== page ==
In the first line of Glitch Rain, I wanted to accomplish two things: make the reader wonder what I was talking about and present the stakes Akuba is living with. The story starts with two people playing with some tech in a near-future city, all familiarity and easy friendship. But Akuba has to keep her cash flowing or the guy she owes is going to kill her. She and Isaac are talking like they’re planning dinner with friends, not going on a hacking mission and hoping to make enough money to keep Shaky from sending his assassins. Weird, right?

The dissonance between a dangerous situation which would be completely crippling to many people (myself very much included) and Akuba’s casual demeanor is a big part of what makes her who she is. How can someone just shrug off that kind of pressure? What kind of person lives like that? The intent is to make the reader want to find out.

Buy Glitch Rain on Amazon.

About the Author:

Alex Livingston grew up in various quiet New England towns before moving to Buffalo, NY to study English at Canisius College. His fiction has appeared  in Apex Magazine, Daily Science Fiction, and Bastion Magazine among others, and his interactive fiction can be found at Choice of Games and Storynexus. He self-published the novel Rhymer, an Irish wonder myth told as an exciting sci-fi space opera.  He lives in an old house with his brilliant wife and a pile of aged videogame systems. Visit him online at



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The Hook: Bigfootloose and Finn Fancy Free by Randy Henderson

February 16, 2016

Bigfootloose and Finn Fancy Free

The Hook:

Imagine the sweetest-smelling perfume, something candy-like, perhaps worn by tweenaged girls. Now, pour a bottle of that into your eyes. Welcome to the joys of fairy embalming.

I stood beside a stainless-steel worktable on which a fairy’s parakeet-sized body rested, in the familiar chill and antiseptic smell of our family’s basement necrotorium—a mortuary for the magical.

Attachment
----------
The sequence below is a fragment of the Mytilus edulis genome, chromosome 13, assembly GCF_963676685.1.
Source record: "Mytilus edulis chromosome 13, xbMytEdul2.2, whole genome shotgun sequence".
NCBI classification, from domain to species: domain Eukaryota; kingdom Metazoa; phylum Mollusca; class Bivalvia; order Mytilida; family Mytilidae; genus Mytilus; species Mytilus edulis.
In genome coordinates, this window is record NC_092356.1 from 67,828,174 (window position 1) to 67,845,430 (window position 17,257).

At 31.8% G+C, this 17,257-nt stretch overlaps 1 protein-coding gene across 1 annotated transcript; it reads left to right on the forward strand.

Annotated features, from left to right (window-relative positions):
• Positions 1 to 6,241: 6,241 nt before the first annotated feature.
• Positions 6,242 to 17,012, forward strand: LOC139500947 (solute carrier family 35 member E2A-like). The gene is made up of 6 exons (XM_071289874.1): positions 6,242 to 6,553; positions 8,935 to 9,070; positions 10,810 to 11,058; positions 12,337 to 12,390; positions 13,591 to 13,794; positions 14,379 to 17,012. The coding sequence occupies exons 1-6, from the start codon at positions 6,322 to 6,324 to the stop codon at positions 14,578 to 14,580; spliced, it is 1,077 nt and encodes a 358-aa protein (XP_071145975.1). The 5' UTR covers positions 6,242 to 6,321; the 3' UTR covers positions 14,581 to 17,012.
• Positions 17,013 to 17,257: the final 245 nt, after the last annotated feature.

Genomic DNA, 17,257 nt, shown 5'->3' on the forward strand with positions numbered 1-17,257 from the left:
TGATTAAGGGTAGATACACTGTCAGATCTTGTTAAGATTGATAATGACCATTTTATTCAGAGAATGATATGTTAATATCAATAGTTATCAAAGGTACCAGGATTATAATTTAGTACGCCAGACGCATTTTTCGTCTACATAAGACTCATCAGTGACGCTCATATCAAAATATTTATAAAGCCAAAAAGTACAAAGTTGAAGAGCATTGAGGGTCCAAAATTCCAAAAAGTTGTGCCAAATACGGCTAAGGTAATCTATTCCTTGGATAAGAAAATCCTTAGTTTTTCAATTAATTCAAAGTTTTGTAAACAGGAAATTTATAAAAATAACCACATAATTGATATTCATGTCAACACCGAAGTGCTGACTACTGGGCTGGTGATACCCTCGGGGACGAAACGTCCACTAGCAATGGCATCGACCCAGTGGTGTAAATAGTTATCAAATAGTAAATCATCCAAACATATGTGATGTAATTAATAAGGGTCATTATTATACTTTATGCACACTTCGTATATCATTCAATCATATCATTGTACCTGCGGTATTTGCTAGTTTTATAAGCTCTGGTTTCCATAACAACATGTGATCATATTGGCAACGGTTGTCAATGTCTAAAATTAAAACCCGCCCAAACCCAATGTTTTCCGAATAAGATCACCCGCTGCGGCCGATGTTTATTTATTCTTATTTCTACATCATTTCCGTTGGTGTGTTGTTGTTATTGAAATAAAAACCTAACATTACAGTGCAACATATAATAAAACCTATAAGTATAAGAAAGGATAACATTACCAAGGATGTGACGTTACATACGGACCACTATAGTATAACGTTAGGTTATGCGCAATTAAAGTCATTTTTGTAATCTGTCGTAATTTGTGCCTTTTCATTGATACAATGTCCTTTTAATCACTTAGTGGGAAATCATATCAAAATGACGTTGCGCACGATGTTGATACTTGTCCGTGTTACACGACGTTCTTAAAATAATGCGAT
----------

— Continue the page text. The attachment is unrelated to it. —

Randy Henderson writes:

“So,” I said, “What do you think of the hook?”

Finn shrugged. “Well, I think it’s safe to say you’re not the world’s greatest hooker.”

“Huh, I feel weirdly defensive about that that on multiple levels, but okay, fine, what’s wrong with it?”

“Nothing I guess, it’s just strange seeing my life written out.  I don’t suppose you’ll tell me how this all ends?” Finn asked.

“No, not in detail.  Too much knowledge of your own future is dangerous.”

“Okay, Doc Brown, whatever.  Just lay it on me.”

“Well, suffice to say, there’s lots of magic and adventure, drama and romance.”

“No doy!” Finn replied.  “How about the next one you just make a straight up Romance novel?”

“I hate to break it to you, but even Romance novels put their characters into physical and emotional peril.”

“Fine.  How about you make the next one a sex guide?  The Finnasutra?”

“Dude, you’ve had sex, like, twice thus far, at least as written.  I hardly think you’re qualified to teach on the subject.”

“Awesome.” Finn said.  “Thanks for telling the world.  So why did you start off with me sucking in fairy stench in a basement?  Why couldn’t you start off with me laying around on a beach somewhere?  Or playing some awesome new game on my Commodore 64?”

“Well, this is book two in a series.  My whole goal with this book overall was to dig deeper into the magical world and into the characters introduced in book one, to really lay a solid foundation for the rest of the series, and to do so in as fun a way as possible.”